You've been modeling, oh, a lot of the space of ML and AI, just through your day-to-day work. You've seen a bunch of trends, right? There's a B2B focus that you have. So you tend to look at the patterns and then what's missing. But there's also a lot of excitement. In terms of these missing pieces or these transformative areas of tech right now that you focus on, what are you most excited about? What makes you jump out of bed in the morning?
Two things. So the first thing is just the tools and platforms that machine learning engineers and data scientists are going to use. I think that we are now really well into the period where a decade ago was sort of the Dawn of the commercialization, productization of AI. Enterprise customers were tinkering with it. Maybe only the things had been in production.
Now we're sort of five, 10 years more along. We have pharma with order of magnitude more town because ML has been hot this whole time. And so every 80% of new college grads studying computer science for the last 10 years have been studying ML. So now all of a sudden we have like a step function improvement. And people with five years of experience or two years of experience doing it. So we've exponentially more people there.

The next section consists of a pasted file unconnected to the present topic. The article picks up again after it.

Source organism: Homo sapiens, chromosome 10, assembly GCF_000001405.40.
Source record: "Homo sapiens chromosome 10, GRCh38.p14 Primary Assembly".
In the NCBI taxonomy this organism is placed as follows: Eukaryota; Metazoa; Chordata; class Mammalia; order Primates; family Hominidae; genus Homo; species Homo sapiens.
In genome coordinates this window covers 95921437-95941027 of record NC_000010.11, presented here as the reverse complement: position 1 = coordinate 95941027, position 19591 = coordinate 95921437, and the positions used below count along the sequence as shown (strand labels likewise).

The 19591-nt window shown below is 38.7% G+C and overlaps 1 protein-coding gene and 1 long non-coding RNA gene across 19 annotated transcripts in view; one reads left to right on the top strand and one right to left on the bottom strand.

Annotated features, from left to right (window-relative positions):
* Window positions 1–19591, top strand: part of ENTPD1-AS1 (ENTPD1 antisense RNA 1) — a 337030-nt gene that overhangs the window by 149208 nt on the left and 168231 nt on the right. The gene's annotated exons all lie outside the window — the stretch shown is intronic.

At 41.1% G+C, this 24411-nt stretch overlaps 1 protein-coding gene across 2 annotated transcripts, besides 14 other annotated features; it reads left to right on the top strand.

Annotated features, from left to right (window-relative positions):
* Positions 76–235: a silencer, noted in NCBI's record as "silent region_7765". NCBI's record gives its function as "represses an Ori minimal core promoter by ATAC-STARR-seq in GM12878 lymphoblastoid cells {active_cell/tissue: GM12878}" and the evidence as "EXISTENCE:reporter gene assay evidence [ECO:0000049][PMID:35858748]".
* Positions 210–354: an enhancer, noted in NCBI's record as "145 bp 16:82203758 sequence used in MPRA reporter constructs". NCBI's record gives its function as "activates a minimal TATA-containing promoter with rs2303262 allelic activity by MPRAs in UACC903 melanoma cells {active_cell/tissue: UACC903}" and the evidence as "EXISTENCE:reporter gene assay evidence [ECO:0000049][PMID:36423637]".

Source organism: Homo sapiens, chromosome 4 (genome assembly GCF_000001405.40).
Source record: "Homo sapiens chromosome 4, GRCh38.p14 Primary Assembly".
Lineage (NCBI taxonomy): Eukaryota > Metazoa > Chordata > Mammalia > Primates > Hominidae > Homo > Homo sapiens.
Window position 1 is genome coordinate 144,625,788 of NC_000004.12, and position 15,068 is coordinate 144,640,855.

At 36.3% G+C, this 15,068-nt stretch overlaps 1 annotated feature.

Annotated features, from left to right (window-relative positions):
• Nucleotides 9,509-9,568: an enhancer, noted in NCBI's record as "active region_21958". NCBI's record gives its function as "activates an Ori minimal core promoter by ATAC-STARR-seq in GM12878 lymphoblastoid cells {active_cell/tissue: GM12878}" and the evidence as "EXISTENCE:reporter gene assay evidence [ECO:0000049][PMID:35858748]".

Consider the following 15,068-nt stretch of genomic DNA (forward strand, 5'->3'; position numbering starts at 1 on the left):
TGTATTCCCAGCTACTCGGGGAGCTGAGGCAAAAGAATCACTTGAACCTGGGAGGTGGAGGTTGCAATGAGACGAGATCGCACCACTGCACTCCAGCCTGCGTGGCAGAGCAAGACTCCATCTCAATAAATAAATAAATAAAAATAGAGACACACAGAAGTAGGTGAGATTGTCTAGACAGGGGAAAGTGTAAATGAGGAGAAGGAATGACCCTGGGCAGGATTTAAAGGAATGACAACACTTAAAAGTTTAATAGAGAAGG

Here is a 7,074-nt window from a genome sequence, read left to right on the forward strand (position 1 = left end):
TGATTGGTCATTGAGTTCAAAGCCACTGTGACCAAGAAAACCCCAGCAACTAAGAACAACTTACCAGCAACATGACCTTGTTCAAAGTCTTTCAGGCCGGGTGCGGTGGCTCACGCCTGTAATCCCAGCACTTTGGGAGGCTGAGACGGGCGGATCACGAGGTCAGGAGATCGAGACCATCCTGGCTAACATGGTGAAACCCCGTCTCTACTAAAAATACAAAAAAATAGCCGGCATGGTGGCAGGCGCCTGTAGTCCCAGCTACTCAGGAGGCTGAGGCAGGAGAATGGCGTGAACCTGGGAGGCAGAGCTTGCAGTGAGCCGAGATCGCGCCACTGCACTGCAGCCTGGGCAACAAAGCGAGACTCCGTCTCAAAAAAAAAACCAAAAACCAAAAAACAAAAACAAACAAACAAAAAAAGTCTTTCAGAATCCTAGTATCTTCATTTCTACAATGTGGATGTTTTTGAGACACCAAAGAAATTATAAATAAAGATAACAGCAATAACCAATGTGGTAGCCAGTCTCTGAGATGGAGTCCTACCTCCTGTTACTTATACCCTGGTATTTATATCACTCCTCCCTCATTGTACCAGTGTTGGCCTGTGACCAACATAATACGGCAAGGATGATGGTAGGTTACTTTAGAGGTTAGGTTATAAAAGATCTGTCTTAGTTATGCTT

I think now we have a lot more people. Who've been through a couple different products and they're starting to be opinionated about what they want and their tooling and their platform. We've got a lot of case law precedent about how to deploy AI in production. Whereas before it was mostly, we were taking around in the lab and try and sort of chewing gum and duct tape, what to do to get it.
I think we're at a moment where instead of, I'll take what my cloud provider gives me and like it. I'll push a model into production the way Amazon tells me to. We're getting to a world where there's true appetite. There's a large market for best of breed tools. So I think that's a place where innovation can flourish because we love the lead tools for ourselves. It's so much easier to build a tool where you are the customer. It's easy to build tools for myself.